The knowing-doing gap

A barrier to teacher improvement

Hey 👋

Hope June is being nice, and you're keeping an eye out for habit inertia in your work. This week, we’re gonna round off our series on teacher expertise by unpacking the knowing-doing gap

Big idea 🍉

What is it & why it is important?

As we go through our careers, there are times when we learn about and even advocate for an idea or approach, yet we continue to act in a different way, often without even noticing the contradiction.

This is what Kennedy calls ‘the problem of enactment’, or what is talked about more colloquially in PD circles as the knowing-doing gap.

The knowing-doing gap can emerge for a number of reasons. Sometimes it’s because teachers are exposed to an idea but aren’t helped to understand exactly what to do about it—how to put it into action. Sometimes it’s because teachers know what to do, but haven’t ‘rehearsed’ enough outside the classroom for it to manifest inside the busy context of a lesson. And sometimes it’s simply because old habits die hard—and insufficient attention has been put into establishing the new habit.

For example, when you learn about cognitive load theory and think ‘this is great’ but continue to narrate over students when they are on task (which I did for ages).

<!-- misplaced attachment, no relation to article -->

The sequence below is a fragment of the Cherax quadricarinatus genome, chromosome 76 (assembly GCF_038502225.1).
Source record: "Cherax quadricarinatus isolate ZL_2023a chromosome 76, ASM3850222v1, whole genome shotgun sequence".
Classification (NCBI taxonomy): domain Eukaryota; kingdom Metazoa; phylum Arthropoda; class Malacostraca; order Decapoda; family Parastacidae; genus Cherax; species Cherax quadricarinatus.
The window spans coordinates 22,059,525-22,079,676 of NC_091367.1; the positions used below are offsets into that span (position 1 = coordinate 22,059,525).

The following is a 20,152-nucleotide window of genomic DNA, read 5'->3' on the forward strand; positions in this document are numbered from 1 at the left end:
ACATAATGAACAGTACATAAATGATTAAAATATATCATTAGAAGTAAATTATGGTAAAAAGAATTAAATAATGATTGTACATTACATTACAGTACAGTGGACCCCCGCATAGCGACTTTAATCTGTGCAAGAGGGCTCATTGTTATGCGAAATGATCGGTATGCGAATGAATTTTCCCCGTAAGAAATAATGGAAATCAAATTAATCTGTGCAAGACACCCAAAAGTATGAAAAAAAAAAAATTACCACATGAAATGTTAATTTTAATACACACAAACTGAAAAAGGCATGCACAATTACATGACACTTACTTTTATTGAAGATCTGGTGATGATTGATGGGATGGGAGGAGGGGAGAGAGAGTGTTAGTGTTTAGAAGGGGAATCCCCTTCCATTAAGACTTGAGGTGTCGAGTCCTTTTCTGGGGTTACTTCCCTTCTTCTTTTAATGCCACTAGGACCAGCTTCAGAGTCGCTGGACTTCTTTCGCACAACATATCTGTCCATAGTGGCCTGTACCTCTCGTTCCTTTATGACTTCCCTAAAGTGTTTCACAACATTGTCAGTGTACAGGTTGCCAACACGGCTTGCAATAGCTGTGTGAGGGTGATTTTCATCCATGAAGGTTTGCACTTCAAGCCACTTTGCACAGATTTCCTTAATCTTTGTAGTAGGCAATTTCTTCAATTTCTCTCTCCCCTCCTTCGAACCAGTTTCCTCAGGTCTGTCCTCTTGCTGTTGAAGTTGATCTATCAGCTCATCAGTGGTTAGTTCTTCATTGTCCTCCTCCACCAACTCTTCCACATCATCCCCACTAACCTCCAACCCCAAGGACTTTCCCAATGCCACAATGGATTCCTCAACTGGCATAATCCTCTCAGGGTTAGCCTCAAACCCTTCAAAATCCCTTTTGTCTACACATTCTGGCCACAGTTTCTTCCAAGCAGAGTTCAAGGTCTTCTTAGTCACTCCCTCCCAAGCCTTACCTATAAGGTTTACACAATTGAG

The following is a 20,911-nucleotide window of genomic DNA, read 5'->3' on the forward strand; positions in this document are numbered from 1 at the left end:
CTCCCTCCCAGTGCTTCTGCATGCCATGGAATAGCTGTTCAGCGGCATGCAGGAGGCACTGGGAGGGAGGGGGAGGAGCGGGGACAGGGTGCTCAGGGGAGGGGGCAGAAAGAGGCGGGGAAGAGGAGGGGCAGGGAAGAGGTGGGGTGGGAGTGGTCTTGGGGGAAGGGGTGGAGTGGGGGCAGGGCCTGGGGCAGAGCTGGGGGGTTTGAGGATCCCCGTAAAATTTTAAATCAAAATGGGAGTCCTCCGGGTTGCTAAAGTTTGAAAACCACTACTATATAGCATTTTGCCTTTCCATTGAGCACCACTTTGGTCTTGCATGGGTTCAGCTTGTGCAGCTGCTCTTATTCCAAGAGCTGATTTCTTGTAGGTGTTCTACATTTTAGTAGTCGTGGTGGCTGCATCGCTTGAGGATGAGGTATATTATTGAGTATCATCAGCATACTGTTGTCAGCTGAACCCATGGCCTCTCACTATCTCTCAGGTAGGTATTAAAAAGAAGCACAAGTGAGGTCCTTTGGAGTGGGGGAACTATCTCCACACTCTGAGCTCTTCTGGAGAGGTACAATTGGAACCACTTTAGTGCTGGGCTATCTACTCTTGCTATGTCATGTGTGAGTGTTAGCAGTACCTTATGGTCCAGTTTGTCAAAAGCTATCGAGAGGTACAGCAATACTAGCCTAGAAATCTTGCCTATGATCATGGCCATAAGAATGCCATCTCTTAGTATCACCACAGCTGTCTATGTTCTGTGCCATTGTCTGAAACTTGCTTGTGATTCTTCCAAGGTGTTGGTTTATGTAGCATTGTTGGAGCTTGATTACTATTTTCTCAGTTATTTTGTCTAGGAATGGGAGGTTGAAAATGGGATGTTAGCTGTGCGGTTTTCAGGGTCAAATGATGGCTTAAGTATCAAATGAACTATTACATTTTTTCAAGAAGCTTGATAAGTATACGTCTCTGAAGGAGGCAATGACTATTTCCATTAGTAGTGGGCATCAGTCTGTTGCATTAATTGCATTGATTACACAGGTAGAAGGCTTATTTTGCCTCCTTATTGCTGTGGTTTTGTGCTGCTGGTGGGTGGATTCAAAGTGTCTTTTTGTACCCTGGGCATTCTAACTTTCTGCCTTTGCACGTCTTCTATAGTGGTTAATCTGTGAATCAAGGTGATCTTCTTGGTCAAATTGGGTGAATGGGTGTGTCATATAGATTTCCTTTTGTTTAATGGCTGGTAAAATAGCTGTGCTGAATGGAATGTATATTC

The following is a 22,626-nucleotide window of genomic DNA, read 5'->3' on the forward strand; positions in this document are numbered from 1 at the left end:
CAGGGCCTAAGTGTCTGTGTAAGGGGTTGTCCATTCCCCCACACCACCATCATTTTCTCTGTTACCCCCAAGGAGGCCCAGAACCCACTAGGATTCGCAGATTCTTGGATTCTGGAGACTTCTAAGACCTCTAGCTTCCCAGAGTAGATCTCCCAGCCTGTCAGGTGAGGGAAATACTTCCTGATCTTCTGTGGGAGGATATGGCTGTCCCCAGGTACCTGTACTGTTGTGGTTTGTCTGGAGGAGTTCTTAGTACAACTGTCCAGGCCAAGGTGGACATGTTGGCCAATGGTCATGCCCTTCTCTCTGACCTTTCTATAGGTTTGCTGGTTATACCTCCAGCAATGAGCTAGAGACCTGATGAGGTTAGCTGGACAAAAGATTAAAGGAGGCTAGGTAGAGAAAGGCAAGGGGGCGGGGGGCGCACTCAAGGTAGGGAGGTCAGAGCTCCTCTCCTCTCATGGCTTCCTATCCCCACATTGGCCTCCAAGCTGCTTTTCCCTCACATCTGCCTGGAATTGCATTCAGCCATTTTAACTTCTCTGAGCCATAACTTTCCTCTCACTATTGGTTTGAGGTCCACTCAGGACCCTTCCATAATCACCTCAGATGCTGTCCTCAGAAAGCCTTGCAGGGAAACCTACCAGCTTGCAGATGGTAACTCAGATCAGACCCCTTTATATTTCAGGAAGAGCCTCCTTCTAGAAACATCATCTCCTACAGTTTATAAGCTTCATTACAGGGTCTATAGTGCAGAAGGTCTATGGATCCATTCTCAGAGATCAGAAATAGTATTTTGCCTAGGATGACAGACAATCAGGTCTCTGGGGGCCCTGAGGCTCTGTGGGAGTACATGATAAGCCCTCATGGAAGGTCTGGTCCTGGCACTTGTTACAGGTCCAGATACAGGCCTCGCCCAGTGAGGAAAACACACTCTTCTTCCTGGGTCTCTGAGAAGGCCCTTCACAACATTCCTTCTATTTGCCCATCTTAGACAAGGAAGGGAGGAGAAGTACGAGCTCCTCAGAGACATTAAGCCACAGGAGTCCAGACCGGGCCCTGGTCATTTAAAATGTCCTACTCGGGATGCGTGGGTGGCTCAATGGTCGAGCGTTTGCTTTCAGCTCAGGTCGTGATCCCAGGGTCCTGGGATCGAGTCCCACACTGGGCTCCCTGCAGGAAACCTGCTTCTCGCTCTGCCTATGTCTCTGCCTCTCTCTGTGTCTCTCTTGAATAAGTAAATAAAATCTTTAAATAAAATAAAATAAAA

“Most of the time what we do is what we do most of the time.”

— Townsend & Bever

The knowing-doing gap is an issue not only because it limits teacher improvement (and in doing so fails to make the most of their precious time), but also because it can end up creating cognitive dissonance—where we think about ourselves as someone who does A, but actually does B—which can be a frustrating and ultimately identity-undermining experience.

How does it arise and what we can do about it?

The knowing-doing gap tends to arise when teachers are exposed to PD experiences which only provide them with insights, but don’t come with all the other ‘essential ingredients’ of effective change. Sadly, much PD often falls into this camp. As well as insights, effective PD must provide:

  • Models Examples of ‘what good looks like’ in action.

  • Practice Opportunities to adapt, rehearse, and get feedback on the target change.

  • Habit building Support for making change stick.

When all of these ingredients are in place (insights, models, practice, habit building), teacher change is much more likely to occur, and the gap between knowing and doing will be bridged.

Challenge → How often does your professional learning include all the ‘essential ingredients’? If any are missing, what could you do to make up for them?


• We sometimes espouse an idea, but for various reasons, don’t enact it.

• PD can often exacerbate this knowing-doing gap by only providing ‘insights’.

• We can bridge the knowing-doing gap by ensuring our PD includes all the essential ingredients of teacher change: insights, models, practice, and habit building.

Little links 🥕

Remember: you’re no good to anyone unless you’re good to yourself.

Peps 👊

PS. If you ever want to share all the previous Evidence Snacks with others, you can simply send them this link: (or use the link below and earn some goodies for your kindness).